Open main menu

Sir Thomas Wilson

Sir[1] Thomas Wilson (1524–1581) was an English diplomat and judge who served as a privy councillor and secretary of state (1577–81) to Queen Elizabeth I. He is now remembered principally for his Logique (1551) and The Arte of Rhetorique (1553),[2] which have been called "the first complete works on logic and rhetoric in English".[3]

He also wrote A Discourse upon Usury by way of Dialogue and Orations (1572), and he was the first to publish a translation of Demosthenes into English.[4]



He was the son of Thomas Wilson, a farmer, of Strubby, Lincolnshire.[5] He was educated at Eton College under Nicholas Udall,[6] and at King's College, Cambridge,[7] where he joined the school of Hellenists to which John Cheke, Thomas Smith, Walter Haddon and others belonged. He earned a BA in 1546, and an M.A. in 1549.

Wilson was an intellectual companion to the sons of John Dudley, 1st Duke of Northumberland, especially with John, Ambrose, and Robert Dudley.[4] When the Dudley family fell from power in 1553, he fled to the Continent. He was with Sir John Cheke in Padua in 1555–1557, and afterwards at Rome, whither in 1558 Queen Mary wrote, ordering him to return to England to stand his trial as a heretic. He refused to come home, but was arrested by the Roman Inquisition and tortured. He escaped, and fled to Ferrara, but in 1560 he was once more in London.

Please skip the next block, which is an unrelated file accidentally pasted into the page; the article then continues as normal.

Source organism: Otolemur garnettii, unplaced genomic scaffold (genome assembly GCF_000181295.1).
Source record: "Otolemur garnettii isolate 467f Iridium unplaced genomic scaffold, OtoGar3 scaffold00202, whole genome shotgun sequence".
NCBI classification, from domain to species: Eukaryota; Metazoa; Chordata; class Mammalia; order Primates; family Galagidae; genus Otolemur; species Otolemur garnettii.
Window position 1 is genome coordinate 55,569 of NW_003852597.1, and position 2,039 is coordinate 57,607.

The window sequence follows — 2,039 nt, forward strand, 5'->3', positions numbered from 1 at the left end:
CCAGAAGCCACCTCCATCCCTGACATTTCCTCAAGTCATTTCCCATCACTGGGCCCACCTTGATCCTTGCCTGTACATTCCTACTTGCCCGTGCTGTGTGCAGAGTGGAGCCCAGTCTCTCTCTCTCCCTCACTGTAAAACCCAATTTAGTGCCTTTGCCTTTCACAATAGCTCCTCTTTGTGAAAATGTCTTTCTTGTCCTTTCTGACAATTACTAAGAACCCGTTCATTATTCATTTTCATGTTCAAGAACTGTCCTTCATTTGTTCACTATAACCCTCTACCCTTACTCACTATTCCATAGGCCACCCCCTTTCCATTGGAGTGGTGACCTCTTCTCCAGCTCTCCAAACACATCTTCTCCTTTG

Wilson became Master of Requests and Master of St Katherine's Hospital in the Tower in 1561 and entered parliament in January 1563 as MP for Mitchell, Cornwall.[8] In 1571 and 1572 he was elected MP for London.

From 1574 to 1577, Wilson, who had now become a prominent person in the diplomatic world, was principally engaged on embassies to the Low Countries, and on his return to England he was made a privy councillor and sworn secretary of state; Francis Walsingham was his colleague.[4] In 1580, despite his being not in holy orders, Queen Elizabeth appointed Wilson Dean of Durham. He died at St Katherine's Hospital on 16 June 1581, and was buried next day, "without charge or pomp", at his express wish.


In 1551 Wilson produced, with Walter Haddon, a Latin life of Henry Brandon, 2nd Duke of Suffolk and his brother Charles Brandon, 3rd Duke of Suffolk. His earliest work of importance was The Rule of Reason, conteinynge the Arte of Logique set forth in Englishe (1551), which was frequently reprinted. It has been considered a derivative work, in English, of the Dialectica of John Seton which was circulated as a Latin manuscript before its publication.[9][10]

It has been maintained that the book on which Wilson's fame mainly rests, The Arte of Rhetorique, was printed about the same time, but this is probably an error: the first edition extant is dated January 1553. It is the earliest systematic work of rhetoric and literary criticism existing in the English language.[4]

The Arte of Rhetorique gives Wilson a place among the earliest exponents of English style. He was opposed to pedantry of phrase, and above all to a revival of uncouth medieval forms of speech, and encouraged a simpler manner of prose writing than was generally appreciated in the middle of the 16th century. He was also opposed to "inkhorn terms" – borrowings and coinages from Greek and Latin – which he found affected.[11]